The institute, which has satellite campuses on the Eastern Shore and Rappahannock River, enrolls about 90 master’s and doctoral students who work closely on research projects with 55 faculty members. “Our students are deeply engaged with faculty researching real-world problems,” Wells says.
They have seen firsthand the tragic consequences of plastic pollution on marine life: In July, an osprey chick had to be euthanized when it became entangled in fishing line brought by a parent to a nest that was being monitored by live-video stream.
Research teams are studying biodegradable plastics to lessen the threat. A new type of cull ring on crab traps, for example, would prevent “lost crab pots from continuing to fish in perpetuity,” Wells says.
The so-called ghost crab pots break away from their buoys and settle on the bottom of the bay, continuing to catch crabs that can’t escape or be harvested. Biodegradable panels provide an escape hatch by slowly dissolving to give captive crabs a way out.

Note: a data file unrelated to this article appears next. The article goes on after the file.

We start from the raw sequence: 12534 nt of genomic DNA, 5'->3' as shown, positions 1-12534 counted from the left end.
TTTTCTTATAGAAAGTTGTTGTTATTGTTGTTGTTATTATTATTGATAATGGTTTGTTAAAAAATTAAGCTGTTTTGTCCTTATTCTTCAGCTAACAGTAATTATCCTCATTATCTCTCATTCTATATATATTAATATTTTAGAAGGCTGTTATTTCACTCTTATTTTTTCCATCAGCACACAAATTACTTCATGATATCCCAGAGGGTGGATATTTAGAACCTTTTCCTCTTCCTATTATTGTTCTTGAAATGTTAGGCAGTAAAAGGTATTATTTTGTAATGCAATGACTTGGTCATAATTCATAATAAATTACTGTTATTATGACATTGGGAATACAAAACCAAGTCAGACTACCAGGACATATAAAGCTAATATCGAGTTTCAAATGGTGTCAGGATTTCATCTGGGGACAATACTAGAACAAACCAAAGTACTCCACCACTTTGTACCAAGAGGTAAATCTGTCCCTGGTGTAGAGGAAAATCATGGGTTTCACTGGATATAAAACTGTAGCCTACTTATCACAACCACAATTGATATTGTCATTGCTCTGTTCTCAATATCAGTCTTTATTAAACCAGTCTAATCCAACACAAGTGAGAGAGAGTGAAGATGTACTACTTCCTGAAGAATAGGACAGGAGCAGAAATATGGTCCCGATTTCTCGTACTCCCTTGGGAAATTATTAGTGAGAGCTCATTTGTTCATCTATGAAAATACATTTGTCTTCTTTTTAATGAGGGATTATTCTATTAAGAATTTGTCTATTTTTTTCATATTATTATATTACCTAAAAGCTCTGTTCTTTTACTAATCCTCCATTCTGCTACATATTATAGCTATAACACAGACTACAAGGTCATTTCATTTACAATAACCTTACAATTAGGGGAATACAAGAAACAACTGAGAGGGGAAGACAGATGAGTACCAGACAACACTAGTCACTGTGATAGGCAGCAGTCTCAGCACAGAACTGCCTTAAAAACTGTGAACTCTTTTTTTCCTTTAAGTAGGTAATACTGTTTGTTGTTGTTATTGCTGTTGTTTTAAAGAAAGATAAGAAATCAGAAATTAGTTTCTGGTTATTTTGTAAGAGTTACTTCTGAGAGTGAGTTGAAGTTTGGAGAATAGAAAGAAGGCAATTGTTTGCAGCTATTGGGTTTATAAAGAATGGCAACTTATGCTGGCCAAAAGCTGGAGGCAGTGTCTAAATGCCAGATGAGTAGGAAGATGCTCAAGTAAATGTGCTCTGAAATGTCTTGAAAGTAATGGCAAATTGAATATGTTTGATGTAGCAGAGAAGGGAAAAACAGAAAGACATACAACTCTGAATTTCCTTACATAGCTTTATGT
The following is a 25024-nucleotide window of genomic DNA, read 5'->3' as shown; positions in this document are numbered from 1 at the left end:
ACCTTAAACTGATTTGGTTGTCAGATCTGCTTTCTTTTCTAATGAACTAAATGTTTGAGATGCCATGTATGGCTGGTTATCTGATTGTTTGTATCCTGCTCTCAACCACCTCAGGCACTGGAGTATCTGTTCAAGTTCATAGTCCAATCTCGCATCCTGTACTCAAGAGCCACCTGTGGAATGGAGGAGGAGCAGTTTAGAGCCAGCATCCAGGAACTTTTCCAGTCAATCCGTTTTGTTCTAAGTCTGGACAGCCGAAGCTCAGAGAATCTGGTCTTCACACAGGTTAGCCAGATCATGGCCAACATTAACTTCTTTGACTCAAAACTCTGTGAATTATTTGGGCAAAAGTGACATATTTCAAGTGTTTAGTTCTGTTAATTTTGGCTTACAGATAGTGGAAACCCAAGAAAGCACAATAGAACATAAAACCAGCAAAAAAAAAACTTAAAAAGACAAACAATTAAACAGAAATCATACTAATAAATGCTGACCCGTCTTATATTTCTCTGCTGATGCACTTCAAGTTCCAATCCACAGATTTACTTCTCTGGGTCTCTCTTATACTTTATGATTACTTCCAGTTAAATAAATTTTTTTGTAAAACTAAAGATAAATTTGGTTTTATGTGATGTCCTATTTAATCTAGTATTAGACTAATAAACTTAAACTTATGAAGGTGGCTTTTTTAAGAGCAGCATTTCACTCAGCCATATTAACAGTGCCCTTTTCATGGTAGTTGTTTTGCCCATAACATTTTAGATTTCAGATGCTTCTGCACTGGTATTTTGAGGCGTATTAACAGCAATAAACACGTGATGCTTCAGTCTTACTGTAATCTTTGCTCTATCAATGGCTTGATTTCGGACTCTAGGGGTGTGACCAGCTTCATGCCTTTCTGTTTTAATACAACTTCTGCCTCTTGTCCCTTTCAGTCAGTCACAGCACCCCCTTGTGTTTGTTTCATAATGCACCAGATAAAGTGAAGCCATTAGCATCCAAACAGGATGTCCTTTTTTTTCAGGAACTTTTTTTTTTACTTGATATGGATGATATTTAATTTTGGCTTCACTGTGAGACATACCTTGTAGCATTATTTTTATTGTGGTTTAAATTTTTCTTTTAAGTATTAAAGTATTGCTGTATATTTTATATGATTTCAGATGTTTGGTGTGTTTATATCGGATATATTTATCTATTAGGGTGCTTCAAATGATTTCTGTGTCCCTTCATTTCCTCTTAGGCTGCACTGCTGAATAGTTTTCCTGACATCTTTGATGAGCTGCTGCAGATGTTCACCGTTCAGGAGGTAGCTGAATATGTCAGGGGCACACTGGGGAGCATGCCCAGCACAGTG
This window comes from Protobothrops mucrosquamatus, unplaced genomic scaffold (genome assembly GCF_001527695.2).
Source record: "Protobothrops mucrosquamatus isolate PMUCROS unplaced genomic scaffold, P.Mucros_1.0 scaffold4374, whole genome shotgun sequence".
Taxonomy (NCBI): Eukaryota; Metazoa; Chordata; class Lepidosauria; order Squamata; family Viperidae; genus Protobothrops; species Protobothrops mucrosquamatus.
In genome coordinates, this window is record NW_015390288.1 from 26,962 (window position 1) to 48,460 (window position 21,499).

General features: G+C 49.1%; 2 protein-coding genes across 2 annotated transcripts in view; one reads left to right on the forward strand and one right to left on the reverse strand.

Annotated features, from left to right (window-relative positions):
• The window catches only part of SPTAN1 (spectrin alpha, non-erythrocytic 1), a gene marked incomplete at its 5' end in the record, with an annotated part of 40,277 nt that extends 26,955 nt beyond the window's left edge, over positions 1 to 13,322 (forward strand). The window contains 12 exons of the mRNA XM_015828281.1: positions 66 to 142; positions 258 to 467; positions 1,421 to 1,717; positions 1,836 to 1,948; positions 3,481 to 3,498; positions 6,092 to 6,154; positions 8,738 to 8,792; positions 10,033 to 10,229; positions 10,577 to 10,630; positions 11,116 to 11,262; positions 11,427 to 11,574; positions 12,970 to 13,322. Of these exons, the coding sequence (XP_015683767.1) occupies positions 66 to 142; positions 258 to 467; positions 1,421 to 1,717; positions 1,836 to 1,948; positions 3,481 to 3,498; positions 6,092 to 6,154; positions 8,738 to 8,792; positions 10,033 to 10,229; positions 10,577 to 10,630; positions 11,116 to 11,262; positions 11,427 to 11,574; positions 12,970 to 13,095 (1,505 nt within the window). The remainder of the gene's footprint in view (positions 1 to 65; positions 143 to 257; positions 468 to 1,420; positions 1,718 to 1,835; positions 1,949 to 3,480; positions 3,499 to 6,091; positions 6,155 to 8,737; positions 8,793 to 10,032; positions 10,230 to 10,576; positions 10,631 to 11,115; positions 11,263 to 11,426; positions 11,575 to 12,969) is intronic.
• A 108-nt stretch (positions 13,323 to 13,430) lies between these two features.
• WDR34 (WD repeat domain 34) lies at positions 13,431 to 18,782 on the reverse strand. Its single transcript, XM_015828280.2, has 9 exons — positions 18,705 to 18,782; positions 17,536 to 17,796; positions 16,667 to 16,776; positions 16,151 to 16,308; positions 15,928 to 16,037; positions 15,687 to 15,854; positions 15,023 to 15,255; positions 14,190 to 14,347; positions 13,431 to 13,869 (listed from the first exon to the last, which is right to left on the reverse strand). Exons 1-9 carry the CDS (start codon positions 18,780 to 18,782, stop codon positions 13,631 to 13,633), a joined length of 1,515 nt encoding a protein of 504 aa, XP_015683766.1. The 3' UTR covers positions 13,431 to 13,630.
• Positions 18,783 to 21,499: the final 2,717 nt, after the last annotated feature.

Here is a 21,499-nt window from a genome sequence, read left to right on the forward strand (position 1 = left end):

VIMS research, Wells says, ranges from “global down to molecular in scale.”
Researchers are working to combat potentially harmful algal blooms, or HABs, that cause red tides. The research includes the use of a new technology known as Imaging FlowCytobot. The submersible instrument can identify individual algal cells in real time, potentially giving hatcheries and nurseries enough notice to get their shellfish out of harm’s way.
Unusually heavy rains during the summer reduced salinity in the York River, keeping toxic algae in check but also slowing several research projects.
Kimberly S. Reece, chair of aquatic health sciences at VIMS, says the cytobots are being programmed to recognize phytoplankton species common to the region.